Davis Miles McGuire Gardner partner Joshua Carden participated in the U.S. Supreme Court’s oral arguments Monday in the Arizona State Legislature v Arizona Independent Redistricting Commission case.
Carden, who works extensively in both administrative and employment law, helped craft arguments on behalf of the Legislature for the case heard before the nine justices Monday. The Legislature argued it should recover the ability to draw the lines for the state’s nine congressional districts. Voters passed Proposition 106 in 2000, which created the Independent Redistricting Commission to draw all state legislative and federal congressional maps without any oversight by the Legislature or the people of Arizona.
“It was an honor to join the Legislature’s legal team at the counsel table, with former Solicitor General Paul Clement arguing the case,” Carden said. “The Constitution clearly states that the power to draw congressional lines resides in the ‘legislature,’ and I’ve enjoyed working with our state leaders to bring Arizona into compliance.”
The Supreme Court has never authorized the complete removal of a state legislature from the federal redistricting process. Carden said returning that function to an accountable, elected body is important, especially since those maps remain subject to the ordinary ongoing checks and balances of gubernatorial vetoes and ballot initiatives.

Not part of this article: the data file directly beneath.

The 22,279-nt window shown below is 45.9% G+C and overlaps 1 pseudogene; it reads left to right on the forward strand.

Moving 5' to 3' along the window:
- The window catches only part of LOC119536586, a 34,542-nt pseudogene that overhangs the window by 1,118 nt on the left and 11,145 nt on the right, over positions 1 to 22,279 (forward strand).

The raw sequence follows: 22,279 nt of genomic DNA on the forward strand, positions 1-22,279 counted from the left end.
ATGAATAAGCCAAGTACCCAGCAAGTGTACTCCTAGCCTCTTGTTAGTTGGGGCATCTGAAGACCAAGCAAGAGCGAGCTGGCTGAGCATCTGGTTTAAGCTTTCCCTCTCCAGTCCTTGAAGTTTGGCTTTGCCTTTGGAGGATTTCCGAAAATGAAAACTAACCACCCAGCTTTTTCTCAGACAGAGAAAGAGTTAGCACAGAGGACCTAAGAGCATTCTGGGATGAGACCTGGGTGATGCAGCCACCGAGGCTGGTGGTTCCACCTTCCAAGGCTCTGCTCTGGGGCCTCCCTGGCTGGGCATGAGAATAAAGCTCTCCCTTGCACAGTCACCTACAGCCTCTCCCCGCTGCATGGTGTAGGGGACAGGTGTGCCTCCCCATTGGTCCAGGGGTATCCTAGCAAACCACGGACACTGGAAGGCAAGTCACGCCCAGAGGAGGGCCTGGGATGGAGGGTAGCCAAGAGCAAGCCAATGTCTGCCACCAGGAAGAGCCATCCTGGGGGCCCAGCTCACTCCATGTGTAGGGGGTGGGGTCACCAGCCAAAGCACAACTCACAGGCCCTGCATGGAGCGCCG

“Unlike an appointed board like the IRC, our elected state legislators must answer directly to the voters of Arizona for their decisions,” Carden said. “I am hopeful a majority of the Supreme Court will return the primary power over federal elections back to the legislature.” If successful, the Legislature will once again draw just the congressional district maps – the lawsuit did not challenge the IRC’s authority to draw the state legislative maps.
The oral argument transcript is available here: http://www.supremecourt.gov/oral_arguments/argument_transcripts/13-1314_q8l1.pdf